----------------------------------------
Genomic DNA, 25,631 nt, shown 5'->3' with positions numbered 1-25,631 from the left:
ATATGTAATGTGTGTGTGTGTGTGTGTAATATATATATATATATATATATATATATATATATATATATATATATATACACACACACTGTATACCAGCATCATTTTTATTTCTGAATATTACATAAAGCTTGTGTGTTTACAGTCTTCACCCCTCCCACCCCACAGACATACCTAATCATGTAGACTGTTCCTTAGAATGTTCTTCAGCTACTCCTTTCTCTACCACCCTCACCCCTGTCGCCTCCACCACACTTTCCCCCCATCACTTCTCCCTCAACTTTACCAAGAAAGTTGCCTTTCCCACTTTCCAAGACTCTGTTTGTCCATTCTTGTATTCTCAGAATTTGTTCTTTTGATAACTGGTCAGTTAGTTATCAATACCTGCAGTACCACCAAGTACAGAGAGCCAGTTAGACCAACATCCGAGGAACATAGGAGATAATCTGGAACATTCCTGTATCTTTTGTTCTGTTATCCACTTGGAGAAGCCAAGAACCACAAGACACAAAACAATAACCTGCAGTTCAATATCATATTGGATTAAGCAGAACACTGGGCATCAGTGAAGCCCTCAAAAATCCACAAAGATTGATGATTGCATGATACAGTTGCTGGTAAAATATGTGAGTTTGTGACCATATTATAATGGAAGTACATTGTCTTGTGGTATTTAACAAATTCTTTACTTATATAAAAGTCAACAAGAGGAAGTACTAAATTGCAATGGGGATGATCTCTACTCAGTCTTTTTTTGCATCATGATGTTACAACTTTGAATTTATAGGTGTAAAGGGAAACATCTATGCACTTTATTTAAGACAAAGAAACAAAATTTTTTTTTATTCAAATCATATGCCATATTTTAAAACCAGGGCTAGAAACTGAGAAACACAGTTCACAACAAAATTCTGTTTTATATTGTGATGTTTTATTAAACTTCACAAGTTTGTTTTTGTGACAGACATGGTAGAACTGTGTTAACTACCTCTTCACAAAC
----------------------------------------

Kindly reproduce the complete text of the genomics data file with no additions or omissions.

Genomic DNA, 25,631 nt, shown 5'->3' with positions numbered 1-25,631 from the left:
ATATGTAATGTGTGTGTGTGTGTGTGTAATATATATATATATATATATATATATATATATATATATATATATATATACACACACACTGTATACCAGCATCATTTTTATTTCTGAATATTACATAAAGCTTGTGTGTTTACAGTCTTCACCCCTCCCACCCCACAGACATACCTAATCATGTAGACTGTTCCTTAGAATGTTCTTCAGCTACTCCTTTCTCTACCACCCTCACCCCTGTCGCCTCCACCACACTTTCCCCCCATCACTTCTCCCTCAACTTTACCAAGAAAGTTGCCTTTCCCACTTTCCAAGACTCTGTTTGTCCATTCTTGTATTCTCAGAATTTGTTCTTTTGATAACTGGTCAGTTAGTTATCAATACCTGCAGTACCACCAAGTACAGAGAGCCAGTTAGACCAACATCCGAGGAACATAGGAGATAATCTGGAACATTCCTGTATCTTTTGTTCTGTTATCCACTTGGAGAAGCCAAGAACCACAAGACACAAAACAATAACCTGCAGTTCAATATCATATTGGATTAAGCAGAACACTGGGCATCAGTGAAGCCCTCAAAAATCCACAAAGATTGATGATTGCATGATACAGTTGCTGGTAAAATATGTGAGTTTGTGACCATATTATAATGGAAGTACATTGTCTTGTGGTATTTAACAAATTCTTTACTTATATAAAAGTCAACAAGAGGAAGTACTAAATTGCAATGGGGATGATCTCTACTCAGTCTTTTTTTGCATCATGATGTTACAACTTTGAATTTATAGGTGTAAAGGGAAACATCTATGCACTTTATTTAAGACAAAGAAACAAAATTTTTTTTTATTCAAATCATATGCCATATTTTAAAACCAGGGCTAGAAACTGAGAAACACAGTTCACAACAAAATTCTGTTTTATATTGTGATGTTTTATTAAACTTCACAAGTTTGTTTTTGTGACAGACATGGTAGAACTGTGTTAACTACCTCTTCACAAAC